A crane was staged by Rayonier Advanced Materials Inc. last week at the former Rayonier pulp mill site in Port Angeles, where it will begin removing deck panels from a giant pier. (Rayonier Advanced Materials Inc.)

A crane was staged by Rayonier Advanced Materials Inc. last week at the former Rayonier pulp mill site in Port Angeles, where it will begin removing deck panels from a giant pier. (Rayonier Advanced Materials Inc.)

Old dock at Rayonier site about to come down

Work this week to address public safety concerns

PORT ANGELES — Workers this week will start dismantling part of Rayonier Advanced Materials’ giant, decrepit dock to deter trespassers and address safety concerns, state and company officials said.

Deck panels being removed on the 4-acre pier cover large, open spaces, where a fire from a homeless encampment last year burned part of the structure.

“The safety concerns were brought about by trespassing on the site early last year,” company spokesman Ryan Houck said last week in an email.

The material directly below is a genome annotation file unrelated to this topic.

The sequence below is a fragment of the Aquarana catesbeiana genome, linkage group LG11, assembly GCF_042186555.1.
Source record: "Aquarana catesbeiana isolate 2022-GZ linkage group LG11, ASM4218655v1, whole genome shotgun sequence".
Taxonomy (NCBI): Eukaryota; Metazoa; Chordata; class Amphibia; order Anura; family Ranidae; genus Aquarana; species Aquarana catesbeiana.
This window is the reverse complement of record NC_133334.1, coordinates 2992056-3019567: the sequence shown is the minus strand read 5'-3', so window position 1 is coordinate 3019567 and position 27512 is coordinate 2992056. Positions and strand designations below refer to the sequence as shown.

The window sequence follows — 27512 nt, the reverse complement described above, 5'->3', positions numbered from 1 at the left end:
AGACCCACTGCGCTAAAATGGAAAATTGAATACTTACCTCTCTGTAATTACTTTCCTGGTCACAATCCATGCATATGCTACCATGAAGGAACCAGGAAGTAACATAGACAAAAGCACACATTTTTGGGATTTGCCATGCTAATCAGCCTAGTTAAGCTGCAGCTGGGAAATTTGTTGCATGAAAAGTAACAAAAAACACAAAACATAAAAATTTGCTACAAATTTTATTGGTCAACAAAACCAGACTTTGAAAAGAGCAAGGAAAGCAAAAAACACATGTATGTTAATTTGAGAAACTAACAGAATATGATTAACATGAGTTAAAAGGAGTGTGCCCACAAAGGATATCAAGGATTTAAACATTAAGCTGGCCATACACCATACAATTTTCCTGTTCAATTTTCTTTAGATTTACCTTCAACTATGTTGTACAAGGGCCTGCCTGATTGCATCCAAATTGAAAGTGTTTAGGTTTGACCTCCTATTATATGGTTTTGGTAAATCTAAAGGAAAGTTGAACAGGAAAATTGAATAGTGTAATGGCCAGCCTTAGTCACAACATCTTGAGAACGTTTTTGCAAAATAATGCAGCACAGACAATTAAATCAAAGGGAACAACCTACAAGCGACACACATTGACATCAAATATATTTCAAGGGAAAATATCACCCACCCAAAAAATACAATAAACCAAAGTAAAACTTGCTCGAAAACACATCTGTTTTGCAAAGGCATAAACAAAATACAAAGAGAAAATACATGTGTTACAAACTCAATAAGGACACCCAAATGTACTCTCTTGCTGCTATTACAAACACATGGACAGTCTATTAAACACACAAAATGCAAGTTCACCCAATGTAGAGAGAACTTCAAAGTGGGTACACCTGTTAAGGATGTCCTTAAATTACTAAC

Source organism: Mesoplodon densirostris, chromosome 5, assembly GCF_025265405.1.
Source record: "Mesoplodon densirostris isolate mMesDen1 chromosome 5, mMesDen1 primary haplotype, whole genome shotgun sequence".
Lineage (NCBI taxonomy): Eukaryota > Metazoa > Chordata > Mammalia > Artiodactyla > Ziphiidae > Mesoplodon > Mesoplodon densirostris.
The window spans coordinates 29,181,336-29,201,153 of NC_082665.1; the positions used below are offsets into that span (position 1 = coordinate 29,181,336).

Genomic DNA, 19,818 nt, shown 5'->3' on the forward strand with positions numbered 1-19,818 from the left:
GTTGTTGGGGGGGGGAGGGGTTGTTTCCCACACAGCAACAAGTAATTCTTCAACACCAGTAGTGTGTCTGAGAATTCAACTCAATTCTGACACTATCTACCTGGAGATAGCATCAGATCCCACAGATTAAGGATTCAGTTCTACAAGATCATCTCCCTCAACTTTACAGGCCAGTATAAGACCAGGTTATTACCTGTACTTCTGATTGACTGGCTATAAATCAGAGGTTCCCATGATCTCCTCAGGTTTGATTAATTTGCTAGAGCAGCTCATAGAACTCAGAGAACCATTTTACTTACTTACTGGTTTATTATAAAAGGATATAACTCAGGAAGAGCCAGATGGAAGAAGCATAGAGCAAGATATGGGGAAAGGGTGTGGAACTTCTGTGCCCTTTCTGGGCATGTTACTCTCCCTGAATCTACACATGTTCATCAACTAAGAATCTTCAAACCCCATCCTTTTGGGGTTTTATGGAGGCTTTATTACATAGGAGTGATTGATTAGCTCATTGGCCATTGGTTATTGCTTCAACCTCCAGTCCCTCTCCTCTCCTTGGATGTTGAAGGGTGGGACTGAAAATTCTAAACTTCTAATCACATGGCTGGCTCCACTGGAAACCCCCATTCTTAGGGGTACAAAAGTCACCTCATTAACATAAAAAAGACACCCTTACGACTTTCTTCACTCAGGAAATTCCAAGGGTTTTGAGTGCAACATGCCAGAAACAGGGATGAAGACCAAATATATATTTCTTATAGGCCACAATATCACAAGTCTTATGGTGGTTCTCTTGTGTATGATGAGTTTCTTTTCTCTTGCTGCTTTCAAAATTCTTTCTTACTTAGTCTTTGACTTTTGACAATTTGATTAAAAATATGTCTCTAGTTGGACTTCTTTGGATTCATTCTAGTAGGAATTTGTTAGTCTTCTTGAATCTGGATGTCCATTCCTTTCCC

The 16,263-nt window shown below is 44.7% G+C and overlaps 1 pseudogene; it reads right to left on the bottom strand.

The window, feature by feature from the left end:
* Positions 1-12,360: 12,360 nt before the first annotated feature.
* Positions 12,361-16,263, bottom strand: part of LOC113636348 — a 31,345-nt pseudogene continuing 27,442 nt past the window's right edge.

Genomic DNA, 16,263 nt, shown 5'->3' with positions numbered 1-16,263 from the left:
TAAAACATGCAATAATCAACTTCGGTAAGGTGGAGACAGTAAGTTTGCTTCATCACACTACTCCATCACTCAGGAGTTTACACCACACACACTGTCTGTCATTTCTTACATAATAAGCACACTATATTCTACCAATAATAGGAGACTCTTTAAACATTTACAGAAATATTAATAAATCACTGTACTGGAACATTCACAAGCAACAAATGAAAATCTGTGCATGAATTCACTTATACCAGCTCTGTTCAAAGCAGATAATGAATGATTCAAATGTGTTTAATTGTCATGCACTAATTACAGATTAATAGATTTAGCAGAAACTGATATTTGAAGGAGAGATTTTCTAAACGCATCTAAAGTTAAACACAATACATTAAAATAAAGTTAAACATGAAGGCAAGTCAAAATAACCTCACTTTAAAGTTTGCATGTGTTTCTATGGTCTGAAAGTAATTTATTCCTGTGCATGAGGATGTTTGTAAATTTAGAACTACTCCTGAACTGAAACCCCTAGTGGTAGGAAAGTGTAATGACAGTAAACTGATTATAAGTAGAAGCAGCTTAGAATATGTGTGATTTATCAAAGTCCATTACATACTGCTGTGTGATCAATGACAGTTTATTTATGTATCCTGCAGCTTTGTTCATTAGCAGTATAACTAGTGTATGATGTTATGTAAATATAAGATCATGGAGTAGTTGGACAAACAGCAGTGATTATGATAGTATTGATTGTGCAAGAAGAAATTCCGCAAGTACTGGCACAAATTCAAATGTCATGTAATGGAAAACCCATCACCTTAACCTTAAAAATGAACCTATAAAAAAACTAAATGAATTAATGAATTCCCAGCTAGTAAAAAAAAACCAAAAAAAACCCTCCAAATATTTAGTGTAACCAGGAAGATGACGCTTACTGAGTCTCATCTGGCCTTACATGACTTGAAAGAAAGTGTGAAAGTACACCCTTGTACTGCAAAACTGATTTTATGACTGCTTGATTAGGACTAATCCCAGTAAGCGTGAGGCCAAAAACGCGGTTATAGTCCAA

Since Oct. 2, Port Angeles police have responded to 10 calls for service originating on the company’s property 2 miles east of downtown, covering reports of suspicious persons, trespassing and parking complaints, including a trespassing call Wednesday, Deputy Police Chief Jason Viada said Thursday.

The state Department of Ecology, in charge of cleanup, and the state Department of Natural Resources, which leases aquatic lands to Rayonier for the dock, are monitoring the work, agency officials said.

Preparations were being made last week to begin the project, Houck said.

A giant crane operated by contractor Quiggs Bros. Inc. of Aberdeen drew the attention of city residents last week as it lay prone near the shoreline. It was being prepared to hoist the giant slabs to the upland for stacking by an oversized forklift.

“The work is underway and is expected to be complete mid-December,” he said.

“As for the panel removal [from the site], there is no time frame at present, since we may be able to repurpose them for other productive uses on-site.”

The slabs cover an area that includes a portion of the giant dock that burned March 5, 2019, and which covered a 3,000-square-foot open space sided by wood, concrete and steel.

Within the enclosure, firefighters found a campsite, propane bottles, clothing, and sleeping and reading materials.